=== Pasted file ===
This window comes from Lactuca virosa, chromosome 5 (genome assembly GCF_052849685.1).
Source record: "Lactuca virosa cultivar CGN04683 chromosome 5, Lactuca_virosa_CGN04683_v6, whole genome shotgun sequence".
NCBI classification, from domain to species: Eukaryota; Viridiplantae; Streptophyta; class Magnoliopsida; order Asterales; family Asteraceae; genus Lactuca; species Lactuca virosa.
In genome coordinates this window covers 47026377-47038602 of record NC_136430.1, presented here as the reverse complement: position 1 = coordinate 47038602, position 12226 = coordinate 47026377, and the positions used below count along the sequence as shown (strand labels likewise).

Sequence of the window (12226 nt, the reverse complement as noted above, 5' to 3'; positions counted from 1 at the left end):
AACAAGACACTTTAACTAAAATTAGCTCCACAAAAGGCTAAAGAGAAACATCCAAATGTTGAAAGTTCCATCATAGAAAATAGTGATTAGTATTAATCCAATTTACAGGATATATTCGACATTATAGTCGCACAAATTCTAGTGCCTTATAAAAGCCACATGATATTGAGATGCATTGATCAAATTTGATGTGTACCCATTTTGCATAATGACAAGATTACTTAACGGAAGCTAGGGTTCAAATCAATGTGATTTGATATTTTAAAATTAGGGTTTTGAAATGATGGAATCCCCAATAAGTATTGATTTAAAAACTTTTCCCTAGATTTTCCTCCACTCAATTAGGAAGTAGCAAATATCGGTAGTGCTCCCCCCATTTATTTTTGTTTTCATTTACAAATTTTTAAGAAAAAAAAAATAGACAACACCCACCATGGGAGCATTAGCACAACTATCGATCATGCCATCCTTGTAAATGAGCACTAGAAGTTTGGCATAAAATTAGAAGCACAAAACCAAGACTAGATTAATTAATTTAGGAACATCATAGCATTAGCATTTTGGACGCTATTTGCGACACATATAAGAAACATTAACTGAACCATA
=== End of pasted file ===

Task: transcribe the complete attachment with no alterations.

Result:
This window comes from Lactuca virosa, chromosome 5 (genome assembly GCF_052849685.1).
Source record: "Lactuca virosa cultivar CGN04683 chromosome 5, Lactuca_virosa_CGN04683_v6, whole genome shotgun sequence".
NCBI classification, from domain to species: Eukaryota; Viridiplantae; Streptophyta; class Magnoliopsida; order Asterales; family Asteraceae; genus Lactuca; species Lactuca virosa.
In genome coordinates this window covers 47026377-47038602 of record NC_136430.1, presented here as the reverse complement: position 1 = coordinate 47038602, position 12226 = coordinate 47026377, and the positions used below count along the sequence as shown (strand labels likewise).

Sequence of the window (12226 nt, the reverse complement as noted above, 5' to 3'; positions counted from 1 at the left end):
AACAAGACACTTTAACTAAAATTAGCTCCACAAAAGGCTAAAGAGAAACATCCAAATGTTGAAAGTTCCATCATAGAAAATAGTGATTAGTATTAATCCAATTTACAGGATATATTCGACATTATAGTCGCACAAATTCTAGTGCCTTATAAAAGCCACATGATATTGAGATGCATTGATCAAATTTGATGTGTACCCATTTTGCATAATGACAAGATTACTTAACGGAAGCTAGGGTTCAAATCAATGTGATTTGATATTTTAAAATTAGGGTTTTGAAATGATGGAATCCCCAATAAGTATTGATTTAAAAACTTTTCCCTAGATTTTCCTCCACTCAATTAGGAAGTAGCAAATATCGGTAGTGCTCCCCCCATTTATTTTTGTTTTCATTTACAAATTTTTAAGAAAAAAAAAATAGACAACACCCACCATGGGAGCATTAGCACAACTATCGATCATGCCATCCTTGTAAATGAGCACTAGAAGTTTGGCATAAAATTAGAAGCACAAAACCAAGACTAGATTAATTAATTTAGGAACATCATAGCATTAGCATTTTGGACGCTATTTGCGACACATATAAGAAACATTAACTGAACCATA